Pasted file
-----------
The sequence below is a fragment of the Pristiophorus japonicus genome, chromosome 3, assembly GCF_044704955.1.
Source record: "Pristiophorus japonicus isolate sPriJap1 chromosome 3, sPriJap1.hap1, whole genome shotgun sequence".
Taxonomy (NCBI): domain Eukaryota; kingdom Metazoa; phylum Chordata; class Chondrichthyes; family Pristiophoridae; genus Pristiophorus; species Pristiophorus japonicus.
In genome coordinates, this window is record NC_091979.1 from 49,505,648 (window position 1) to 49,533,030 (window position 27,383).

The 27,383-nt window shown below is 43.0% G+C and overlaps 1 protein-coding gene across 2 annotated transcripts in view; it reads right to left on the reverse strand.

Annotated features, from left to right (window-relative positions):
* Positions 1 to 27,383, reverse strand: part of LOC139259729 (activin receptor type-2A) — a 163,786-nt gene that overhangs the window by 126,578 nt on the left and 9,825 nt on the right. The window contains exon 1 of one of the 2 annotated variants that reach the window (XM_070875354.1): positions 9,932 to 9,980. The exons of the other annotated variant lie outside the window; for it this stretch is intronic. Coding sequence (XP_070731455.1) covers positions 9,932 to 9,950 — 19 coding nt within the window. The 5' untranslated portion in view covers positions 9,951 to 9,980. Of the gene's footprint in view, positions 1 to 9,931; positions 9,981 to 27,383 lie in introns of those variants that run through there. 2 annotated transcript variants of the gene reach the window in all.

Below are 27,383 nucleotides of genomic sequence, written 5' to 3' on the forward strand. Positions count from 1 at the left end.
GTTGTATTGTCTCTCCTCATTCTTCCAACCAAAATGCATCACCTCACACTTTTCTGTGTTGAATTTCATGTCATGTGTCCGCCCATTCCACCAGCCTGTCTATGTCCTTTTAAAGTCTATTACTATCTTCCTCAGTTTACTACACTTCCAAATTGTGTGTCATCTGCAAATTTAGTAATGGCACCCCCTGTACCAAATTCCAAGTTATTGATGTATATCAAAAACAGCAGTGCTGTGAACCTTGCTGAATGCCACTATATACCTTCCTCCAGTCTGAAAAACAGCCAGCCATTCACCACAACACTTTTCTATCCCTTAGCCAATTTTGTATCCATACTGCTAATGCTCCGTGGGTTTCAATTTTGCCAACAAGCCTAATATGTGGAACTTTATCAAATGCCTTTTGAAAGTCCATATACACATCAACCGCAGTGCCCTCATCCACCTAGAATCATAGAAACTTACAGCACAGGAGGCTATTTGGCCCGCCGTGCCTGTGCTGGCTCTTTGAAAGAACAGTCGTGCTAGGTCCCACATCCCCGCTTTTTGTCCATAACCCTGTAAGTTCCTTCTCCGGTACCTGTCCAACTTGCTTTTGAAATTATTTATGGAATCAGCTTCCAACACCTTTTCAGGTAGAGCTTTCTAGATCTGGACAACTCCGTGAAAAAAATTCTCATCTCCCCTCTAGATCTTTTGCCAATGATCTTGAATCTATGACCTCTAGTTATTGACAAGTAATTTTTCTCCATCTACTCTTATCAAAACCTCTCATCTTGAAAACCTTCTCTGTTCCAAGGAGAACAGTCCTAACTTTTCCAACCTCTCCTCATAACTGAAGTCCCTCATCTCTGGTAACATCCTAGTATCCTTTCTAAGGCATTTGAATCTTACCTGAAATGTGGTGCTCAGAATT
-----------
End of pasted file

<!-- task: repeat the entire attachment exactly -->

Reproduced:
The sequence below is a fragment of the Pristiophorus japonicus genome, chromosome 3, assembly GCF_044704955.1.
Source record: "Pristiophorus japonicus isolate sPriJap1 chromosome 3, sPriJap1.hap1, whole genome shotgun sequence".
Taxonomy (NCBI): domain Eukaryota; kingdom Metazoa; phylum Chordata; class Chondrichthyes; family Pristiophoridae; genus Pristiophorus; species Pristiophorus japonicus.
In genome coordinates, this window is record NC_091979.1 from 49,505,648 (window position 1) to 49,533,030 (window position 27,383).

The 27,383-nt window shown below is 43.0% G+C and overlaps 1 protein-coding gene across 2 annotated transcripts in view; it reads right to left on the reverse strand.

Annotated features, from left to right (window-relative positions):
* Positions 1 to 27,383, reverse strand: part of LOC139259729 (activin receptor type-2A) — a 163,786-nt gene that overhangs the window by 126,578 nt on the left and 9,825 nt on the right. The window contains exon 1 of one of the 2 annotated variants that reach the window (XM_070875354.1): positions 9,932 to 9,980. The exons of the other annotated variant lie outside the window; for it this stretch is intronic. Coding sequence (XP_070731455.1) covers positions 9,932 to 9,950 — 19 coding nt within the window. The 5' untranslated portion in view covers positions 9,951 to 9,980. Of the gene's footprint in view, positions 1 to 9,931; positions 9,981 to 27,383 lie in introns of those variants that run through there. 2 annotated transcript variants of the gene reach the window in all.

Below are 27,383 nucleotides of genomic sequence, written 5' to 3' on the forward strand. Positions count from 1 at the left end.
GTTGTATTGTCTCTCCTCATTCTTCCAACCAAAATGCATCACCTCACACTTTTCTGTGTTGAATTTCATGTCATGTGTCCGCCCATTCCACCAGCCTGTCTATGTCCTTTTAAAGTCTATTACTATCTTCCTCAGTTTACTACACTTCCAAATTGTGTGTCATCTGCAAATTTAGTAATGGCACCCCCTGTACCAAATTCCAAGTTATTGATGTATATCAAAAACAGCAGTGCTGTGAACCTTGCTGAATGCCACTATATACCTTCCTCCAGTCTGAAAAACAGCCAGCCATTCACCACAACACTTTTCTATCCCTTAGCCAATTTTGTATCCATACTGCTAATGCTCCGTGGGTTTCAATTTTGCCAACAAGCCTAATATGTGGAACTTTATCAAATGCCTTTTGAAAGTCCATATACACATCAACCGCAGTGCCCTCATCCACCTAGAATCATAGAAACTTACAGCACAGGAGGCTATTTGGCCCGCCGTGCCTGTGCTGGCTCTTTGAAAGAACAGTCGTGCTAGGTCCCACATCCCCGCTTTTTGTCCATAACCCTGTAAGTTCCTTCTCCGGTACCTGTCCAACTTGCTTTTGAAATTATTTATGGAATCAGCTTCCAACACCTTTTCAGGTAGAGCTTTCTAGATCTGGACAACTCCGTGAAAAAAATTCTCATCTCCCCTCTAGATCTTTTGCCAATGATCTTGAATCTATGACCTCTAGTTATTGACAAGTAATTTTTCTCCATCTACTCTTATCAAAACCTCTCATCTTGAAAACCTTCTCTGTTCCAAGGAGAACAGTCCTAACTTTTCCAACCTCTCCTCATAACTGAAGTCCCTCATCTCTGGTAACATCCTAGTATCCTTTCTAAGGCATTTGAATCTTACCTGAAATGTGGTGCTCAGAATT